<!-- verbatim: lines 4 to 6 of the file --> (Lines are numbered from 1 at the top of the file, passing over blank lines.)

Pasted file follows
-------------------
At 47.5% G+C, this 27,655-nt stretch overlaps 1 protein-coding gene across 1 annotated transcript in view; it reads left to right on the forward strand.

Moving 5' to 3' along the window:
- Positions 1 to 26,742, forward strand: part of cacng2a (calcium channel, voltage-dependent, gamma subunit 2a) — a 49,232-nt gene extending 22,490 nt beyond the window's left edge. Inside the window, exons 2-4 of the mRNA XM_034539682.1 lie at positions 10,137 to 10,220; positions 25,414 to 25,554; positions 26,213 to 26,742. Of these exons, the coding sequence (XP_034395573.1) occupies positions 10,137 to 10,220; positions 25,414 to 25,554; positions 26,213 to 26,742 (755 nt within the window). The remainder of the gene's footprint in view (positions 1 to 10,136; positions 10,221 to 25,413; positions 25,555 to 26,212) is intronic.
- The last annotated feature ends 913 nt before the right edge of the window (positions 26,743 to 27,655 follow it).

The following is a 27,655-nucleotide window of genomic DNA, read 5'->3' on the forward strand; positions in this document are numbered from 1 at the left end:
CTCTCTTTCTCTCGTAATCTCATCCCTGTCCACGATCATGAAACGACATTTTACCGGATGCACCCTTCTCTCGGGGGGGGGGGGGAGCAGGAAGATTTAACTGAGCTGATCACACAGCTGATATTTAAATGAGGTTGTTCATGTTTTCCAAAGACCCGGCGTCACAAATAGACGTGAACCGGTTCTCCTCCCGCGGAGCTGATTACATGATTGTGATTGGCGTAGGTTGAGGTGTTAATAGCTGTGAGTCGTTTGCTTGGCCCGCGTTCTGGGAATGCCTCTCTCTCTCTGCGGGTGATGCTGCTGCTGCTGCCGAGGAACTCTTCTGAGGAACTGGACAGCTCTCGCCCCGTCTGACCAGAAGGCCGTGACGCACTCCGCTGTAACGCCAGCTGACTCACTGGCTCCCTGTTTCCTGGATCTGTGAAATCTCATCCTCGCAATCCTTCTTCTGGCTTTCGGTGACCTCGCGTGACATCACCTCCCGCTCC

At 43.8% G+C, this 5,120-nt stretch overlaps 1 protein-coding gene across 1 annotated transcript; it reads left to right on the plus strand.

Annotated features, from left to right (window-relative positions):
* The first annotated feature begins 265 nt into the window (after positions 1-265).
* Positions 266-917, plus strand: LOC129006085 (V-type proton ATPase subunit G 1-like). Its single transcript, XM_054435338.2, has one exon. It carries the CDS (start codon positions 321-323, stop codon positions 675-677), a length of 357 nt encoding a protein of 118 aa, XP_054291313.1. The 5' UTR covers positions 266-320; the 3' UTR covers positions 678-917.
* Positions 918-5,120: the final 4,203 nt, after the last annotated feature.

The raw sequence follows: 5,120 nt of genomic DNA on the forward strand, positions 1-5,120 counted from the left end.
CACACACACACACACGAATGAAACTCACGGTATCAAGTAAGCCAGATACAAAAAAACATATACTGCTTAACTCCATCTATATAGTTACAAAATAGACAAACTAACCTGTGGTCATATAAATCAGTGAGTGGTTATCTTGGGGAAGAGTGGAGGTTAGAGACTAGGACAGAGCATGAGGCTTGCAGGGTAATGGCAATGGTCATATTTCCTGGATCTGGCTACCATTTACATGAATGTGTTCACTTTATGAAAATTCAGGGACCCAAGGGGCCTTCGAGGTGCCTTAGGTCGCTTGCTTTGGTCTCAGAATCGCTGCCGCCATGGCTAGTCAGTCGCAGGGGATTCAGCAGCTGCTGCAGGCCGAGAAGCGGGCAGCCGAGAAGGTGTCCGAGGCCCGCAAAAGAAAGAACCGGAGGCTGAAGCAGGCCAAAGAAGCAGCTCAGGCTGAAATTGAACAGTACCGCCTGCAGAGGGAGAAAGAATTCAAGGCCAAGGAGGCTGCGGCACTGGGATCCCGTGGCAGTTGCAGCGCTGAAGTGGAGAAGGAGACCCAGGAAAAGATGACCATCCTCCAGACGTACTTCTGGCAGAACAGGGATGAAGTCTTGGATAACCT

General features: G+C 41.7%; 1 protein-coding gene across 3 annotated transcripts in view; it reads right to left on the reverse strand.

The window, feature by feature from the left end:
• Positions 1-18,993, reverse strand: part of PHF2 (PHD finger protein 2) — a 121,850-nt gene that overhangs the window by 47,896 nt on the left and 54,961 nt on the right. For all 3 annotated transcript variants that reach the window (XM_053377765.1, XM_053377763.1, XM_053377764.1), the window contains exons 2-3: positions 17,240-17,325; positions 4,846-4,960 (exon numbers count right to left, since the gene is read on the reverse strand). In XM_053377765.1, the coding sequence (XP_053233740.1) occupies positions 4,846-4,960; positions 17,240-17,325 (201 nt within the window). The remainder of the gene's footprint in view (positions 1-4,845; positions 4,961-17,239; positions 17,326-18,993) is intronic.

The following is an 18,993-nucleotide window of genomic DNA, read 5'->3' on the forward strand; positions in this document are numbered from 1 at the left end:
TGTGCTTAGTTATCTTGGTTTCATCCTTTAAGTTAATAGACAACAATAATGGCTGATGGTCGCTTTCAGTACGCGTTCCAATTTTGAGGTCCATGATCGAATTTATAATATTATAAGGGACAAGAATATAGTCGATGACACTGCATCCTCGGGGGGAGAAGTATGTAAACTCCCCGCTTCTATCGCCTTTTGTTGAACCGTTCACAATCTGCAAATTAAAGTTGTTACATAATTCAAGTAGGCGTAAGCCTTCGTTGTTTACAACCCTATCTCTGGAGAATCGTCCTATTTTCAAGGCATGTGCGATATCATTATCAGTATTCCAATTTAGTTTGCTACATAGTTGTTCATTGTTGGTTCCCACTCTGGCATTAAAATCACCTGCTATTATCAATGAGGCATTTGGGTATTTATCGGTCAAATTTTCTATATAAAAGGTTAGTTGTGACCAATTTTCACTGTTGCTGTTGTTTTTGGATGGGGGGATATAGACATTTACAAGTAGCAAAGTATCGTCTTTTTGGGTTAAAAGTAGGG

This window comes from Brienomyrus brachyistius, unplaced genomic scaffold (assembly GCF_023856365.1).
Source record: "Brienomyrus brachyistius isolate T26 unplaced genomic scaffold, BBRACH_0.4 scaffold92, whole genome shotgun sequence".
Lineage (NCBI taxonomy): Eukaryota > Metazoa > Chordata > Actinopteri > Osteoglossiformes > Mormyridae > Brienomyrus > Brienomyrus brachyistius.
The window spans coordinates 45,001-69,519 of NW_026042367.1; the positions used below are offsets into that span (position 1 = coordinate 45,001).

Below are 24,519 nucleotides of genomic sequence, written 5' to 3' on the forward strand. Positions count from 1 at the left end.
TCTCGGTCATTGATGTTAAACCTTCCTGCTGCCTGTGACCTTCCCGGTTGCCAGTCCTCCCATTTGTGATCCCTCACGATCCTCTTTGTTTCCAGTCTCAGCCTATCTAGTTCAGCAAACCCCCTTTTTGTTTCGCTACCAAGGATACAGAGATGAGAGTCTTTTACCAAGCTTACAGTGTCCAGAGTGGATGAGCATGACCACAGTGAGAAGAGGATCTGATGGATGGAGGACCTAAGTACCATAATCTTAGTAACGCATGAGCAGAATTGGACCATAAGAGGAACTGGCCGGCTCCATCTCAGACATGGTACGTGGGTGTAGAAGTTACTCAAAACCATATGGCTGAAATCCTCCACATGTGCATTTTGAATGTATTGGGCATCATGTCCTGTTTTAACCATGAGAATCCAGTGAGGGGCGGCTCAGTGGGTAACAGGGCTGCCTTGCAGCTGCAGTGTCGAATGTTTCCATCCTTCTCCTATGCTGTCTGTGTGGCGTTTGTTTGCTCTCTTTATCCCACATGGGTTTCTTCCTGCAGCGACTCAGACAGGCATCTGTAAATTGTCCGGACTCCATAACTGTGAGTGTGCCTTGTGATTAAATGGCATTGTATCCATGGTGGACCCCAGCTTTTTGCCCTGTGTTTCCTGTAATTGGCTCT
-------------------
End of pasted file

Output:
- The last annotated feature ends 913 nt before the right edge of the window (positions 26,743 to 27,655 follow it).

The following is a 27,655-nucleotide window of genomic DNA, read 5'->3' on the forward strand; positions in this document are numbered from 1 at the left end:
CTCTCTTTCTCTCGTAATCTCATCCCTGTCCACGATCATGAAACGACATTTTACCGGATGCACCCTTCTCTCGGGGGGGGGGGGGAGCAGGAAGATTTAACTGAGCTGATCACACAGCTGATATTTAAATGAGGTTGTTCATGTTTTCCAAAGACCCGGCGTCACAAATAGACGTGAACCGGTTCTCCTCCCGCGGAGCTGATTACATGATTGTGATTGGCGTAGGTTGAGGTGTTAATAGCTGTGAGTCGTTTGCTTGGCCCGCGTTCTGGGAATGCCTCTCTCTCTCTGCGGGTGATGCTGCTGCTGCTGCCGAGGAACTCTTCTGAGGAACTGGACAGCTCTCGCCCCGTCTGACCAGAAGGCCGTGACGCACTCCGCTGTAACGCCAGCTGACTCACTGGCTCCCTGTTTCCTGGATCTGTGAAATCTCATCCTCGCAATCCTTCTTCTGGCTTTCGGTGACCTCGCGTGACATCACCTCCCGCTCC